Book Review by Sally Carter
Dynamic Positions in Birth (2nd edition) by Margaret Jowitt is published by Pinter and Martin and costs £12.99
Dynamic Positions in Birth was an informative and at times compelling read.
As a doula, I understand the physiology of childbirth and the relevance of active, upright positions during labour and birth. This book has helped me to have a better, far deeper knowledge and understanding of the biomechanical and scientific theories behind why birth might unfold in the way it does and how the development of mankind and the medical profession has influenced and birth practices, & not always for the better.
I enjoyed the chapter on “Birth Furniture through the ages” which gives a timeline of the use and development of birthing stools, chairs, and other furniture for birth which then lead to the modern obstetric bed. “Research Evidence” was also fascinating. This chapter discussed the pros and cons of observational study and clinical trials. The section on the Cochrane reviews of these studies was particularly interesting.
“Cochrane proposed that treatment based purely on medical opinion (or preference) should be replaced by treatment based on clinical research evidence obtained through randomised clinical trials (RCT’s).”
This led me to consider the amount of seemingly opinion based recommendations that are reported being given to women/birthing people nowadays, even though healthcare professionals should be using evidence based research to support their recommendations, ensuring women/birthing people are making informed choices. A lack of time and willingness to fully support informed decision making leaves us back in a place where medical preference often supersedes the individuals’ preferences.
Jowitt’s visual models of the balloon and trampoline are also helpful in considering the actions of the uterus.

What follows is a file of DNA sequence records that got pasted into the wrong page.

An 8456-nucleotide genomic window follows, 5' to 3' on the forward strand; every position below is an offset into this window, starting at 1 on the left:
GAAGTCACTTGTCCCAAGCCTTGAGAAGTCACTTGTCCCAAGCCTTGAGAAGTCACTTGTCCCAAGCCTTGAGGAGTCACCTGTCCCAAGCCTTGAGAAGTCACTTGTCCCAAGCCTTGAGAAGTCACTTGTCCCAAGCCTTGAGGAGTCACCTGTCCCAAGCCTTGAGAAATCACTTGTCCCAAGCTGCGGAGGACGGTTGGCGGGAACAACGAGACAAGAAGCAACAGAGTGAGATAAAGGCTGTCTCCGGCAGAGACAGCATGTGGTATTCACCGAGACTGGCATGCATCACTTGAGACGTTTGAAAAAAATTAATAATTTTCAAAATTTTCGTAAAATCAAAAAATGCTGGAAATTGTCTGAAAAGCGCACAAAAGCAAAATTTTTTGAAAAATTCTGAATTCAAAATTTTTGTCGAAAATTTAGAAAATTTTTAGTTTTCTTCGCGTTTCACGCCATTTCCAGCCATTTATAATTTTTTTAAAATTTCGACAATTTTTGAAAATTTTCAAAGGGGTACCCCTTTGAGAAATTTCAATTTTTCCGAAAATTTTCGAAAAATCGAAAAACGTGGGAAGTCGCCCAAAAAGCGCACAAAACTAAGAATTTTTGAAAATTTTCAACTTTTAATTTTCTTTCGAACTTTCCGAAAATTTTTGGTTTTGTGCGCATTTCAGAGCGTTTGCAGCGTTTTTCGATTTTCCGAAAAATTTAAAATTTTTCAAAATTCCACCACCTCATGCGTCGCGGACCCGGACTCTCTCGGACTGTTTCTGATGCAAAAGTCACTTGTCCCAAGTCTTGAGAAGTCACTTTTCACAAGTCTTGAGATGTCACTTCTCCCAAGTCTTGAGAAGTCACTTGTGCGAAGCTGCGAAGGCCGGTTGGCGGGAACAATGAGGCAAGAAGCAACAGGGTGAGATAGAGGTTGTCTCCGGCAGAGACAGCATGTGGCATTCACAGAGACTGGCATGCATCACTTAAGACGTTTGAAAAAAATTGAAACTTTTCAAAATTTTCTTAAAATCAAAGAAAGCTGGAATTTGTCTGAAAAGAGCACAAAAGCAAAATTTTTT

I found the later four chapters more easily accessible and informative when it comes to describing the passage of the baby through the pelvis and what Jowitt sees as how we can “make birth better”. For instance, she recommends that Midwives not only suggest changes of position, to the woman/birthing person, so that they can tick the box that they’ve done so, but that they actively encourage and support them to adopt upright positions. This is also when she revisits the importance of changing the emphasis in birthing rooms from the bed to other pieces of furniture or equipment that would support upright birth, and also to support midwives to be more physically comfortable and able to facilitate upright birth.
This book could be viewed as a feminist text (after all, isn’t birth a feminist issue?) with its references to the history and development of mankind and the birthing process. How once the patriarchy became involved and birth was seen as a way to profit and build stature within society for men, the voice of the woman/birthing person became supressed, and they were coerced to ignore and go against their natural instincts. For this, I applaud Jowitt.
However, I am a little disappointed in the hetro-normative narrative of the book – especially when the topic itself would lend so beautifully to a more gender-neutral and inclusive use of language. If you are going to “update” a work for the 2020 population, then surely you have a responsibility to make it as inclusive as possible?
I also found it quite hard going at times. I would say this is a book for birth workers rather than for the expectant parent audience, although anyone who is pregnant and has a more academic background might also find it informative. It certainly contains some very important messages about the power of position in labour and birth, and how reclaiming physiological birth would be empowering and beneficial to not just parents and babies, but also to our midwives and the maternity system as a whole.
Overall, I found this book to be very informative. It raises important issues, especially around upright birth being the physiological norm, and how understanding how different positions in labour can significantly affect birth. These are facts which are acknowledged by lay birth workers and midwives who wish to “be with” women/birthing people and that the medical maternity world needs to wake up to.
Sally Carter is a Nurturing Birth Doula. Click here for the link to Sally’s Nurturing Birth Directory entry.